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Low contrast image methods?


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#1 Jesse Cairnie

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Posted 20 March 2011 - 06:19 PM

I am looking for a more low contrast pastel image on an upcoming project.. And I am curious if any of you have any thoughts or experiences on ways to achieve this and the major differences..

UltraCon filters vs Flashing the negative vs Pull Processing vs Overexposing and process normal vs all in the DI

Cheers
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#2 David Mullen ASC

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Posted 20 March 2011 - 06:41 PM

I am looking for a more low contrast pastel image on an upcoming project.. And I am curious if any of you have any thoughts or experiences on ways to achieve this and the major differences..

UltraCon filters vs Flashing the negative vs Pull Processing vs Overexposing and process normal vs all in the DI

Cheers


Try a bit of all of them rather than rely on one technique. I'd start with a lower-contrast stock like Fuji Eterna 400T, then overexpose and pull one-stop. That's should be a nice, pastel, low-con image that you can further manipulate in post. UltraCons help too but they can be hard to work with when you pan past something bright in the frame.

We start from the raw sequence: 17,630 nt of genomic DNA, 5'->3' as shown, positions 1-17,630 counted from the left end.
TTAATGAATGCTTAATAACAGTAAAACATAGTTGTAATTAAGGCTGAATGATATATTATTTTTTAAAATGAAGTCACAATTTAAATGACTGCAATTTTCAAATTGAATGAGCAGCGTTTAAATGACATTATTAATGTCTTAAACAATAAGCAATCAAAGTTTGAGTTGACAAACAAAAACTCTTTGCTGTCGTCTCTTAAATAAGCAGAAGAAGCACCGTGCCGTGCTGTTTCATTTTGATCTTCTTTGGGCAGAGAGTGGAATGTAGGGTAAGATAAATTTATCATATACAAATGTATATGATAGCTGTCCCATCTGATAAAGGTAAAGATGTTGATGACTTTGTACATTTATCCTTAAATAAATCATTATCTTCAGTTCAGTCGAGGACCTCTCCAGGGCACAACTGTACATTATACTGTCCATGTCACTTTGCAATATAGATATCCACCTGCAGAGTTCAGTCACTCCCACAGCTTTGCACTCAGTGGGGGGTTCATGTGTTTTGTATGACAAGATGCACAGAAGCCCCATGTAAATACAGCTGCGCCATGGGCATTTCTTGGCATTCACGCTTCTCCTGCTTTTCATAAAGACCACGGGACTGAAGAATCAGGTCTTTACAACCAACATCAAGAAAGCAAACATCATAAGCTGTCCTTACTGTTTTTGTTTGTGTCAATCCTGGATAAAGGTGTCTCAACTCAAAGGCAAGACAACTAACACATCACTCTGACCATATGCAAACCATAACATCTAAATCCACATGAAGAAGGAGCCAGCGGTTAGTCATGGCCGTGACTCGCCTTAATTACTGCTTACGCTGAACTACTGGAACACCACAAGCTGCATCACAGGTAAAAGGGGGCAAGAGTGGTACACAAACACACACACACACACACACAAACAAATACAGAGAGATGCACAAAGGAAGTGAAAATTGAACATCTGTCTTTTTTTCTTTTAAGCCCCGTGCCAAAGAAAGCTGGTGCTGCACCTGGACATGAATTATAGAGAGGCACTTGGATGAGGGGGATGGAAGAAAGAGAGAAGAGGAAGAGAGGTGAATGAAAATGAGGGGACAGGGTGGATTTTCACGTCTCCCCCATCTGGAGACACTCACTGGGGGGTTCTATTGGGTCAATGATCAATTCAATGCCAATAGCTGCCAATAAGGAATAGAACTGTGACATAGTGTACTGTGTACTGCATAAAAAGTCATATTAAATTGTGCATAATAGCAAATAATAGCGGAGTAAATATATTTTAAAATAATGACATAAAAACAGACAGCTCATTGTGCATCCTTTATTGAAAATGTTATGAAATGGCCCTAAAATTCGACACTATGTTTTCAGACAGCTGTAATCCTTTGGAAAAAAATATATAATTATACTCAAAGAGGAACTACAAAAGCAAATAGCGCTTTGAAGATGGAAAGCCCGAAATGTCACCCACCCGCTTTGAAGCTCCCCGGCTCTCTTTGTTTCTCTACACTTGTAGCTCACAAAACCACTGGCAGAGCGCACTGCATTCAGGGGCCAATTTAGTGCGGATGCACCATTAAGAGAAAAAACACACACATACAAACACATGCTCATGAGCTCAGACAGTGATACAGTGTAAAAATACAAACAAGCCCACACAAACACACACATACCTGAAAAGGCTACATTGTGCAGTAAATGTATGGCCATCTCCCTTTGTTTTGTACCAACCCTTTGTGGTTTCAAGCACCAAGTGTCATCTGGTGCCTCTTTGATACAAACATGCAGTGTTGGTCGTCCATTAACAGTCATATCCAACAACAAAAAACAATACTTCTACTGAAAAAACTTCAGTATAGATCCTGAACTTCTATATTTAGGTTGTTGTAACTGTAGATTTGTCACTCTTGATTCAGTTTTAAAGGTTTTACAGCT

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#3 Jesse Cairnie

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Posted 21 March 2011 - 09:45 AM

Ah that sounds like a sure fire way to get there!

The UltraCons are definately a no go then..

What are your experiences with flashing the negative? Is that an old school technique not so available anymore? A very lab intensive process? I know Labitique had success with it in Requiem..

How might it read on Eterna 250 a warmer pastel palate?
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#4 BenjaminCarey

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Posted 21 March 2011 - 10:33 AM

I have a project coming up where we're going for a similar effect; major reference for us is the work of Roy Andersson, like "World of Glory" (available on Youtube) and "Songs From the Second Floor."

My plan is to use Kodak 7229 (a low-contrast stock) and overexpose by a stop, then pull. This will not only decrease contrast and color but will also tighten grain structure.

Flashing the film requires special equipment like the Arri Varicon or the Panaflasher.
OR, you can take the slightly risky DIY route by filming an underexposed and out-of-focus grey card, then rewinding the film and shooting over it.

But it seems to me that pull-process is more practical and more effective,
if you can get that extra stop of light.
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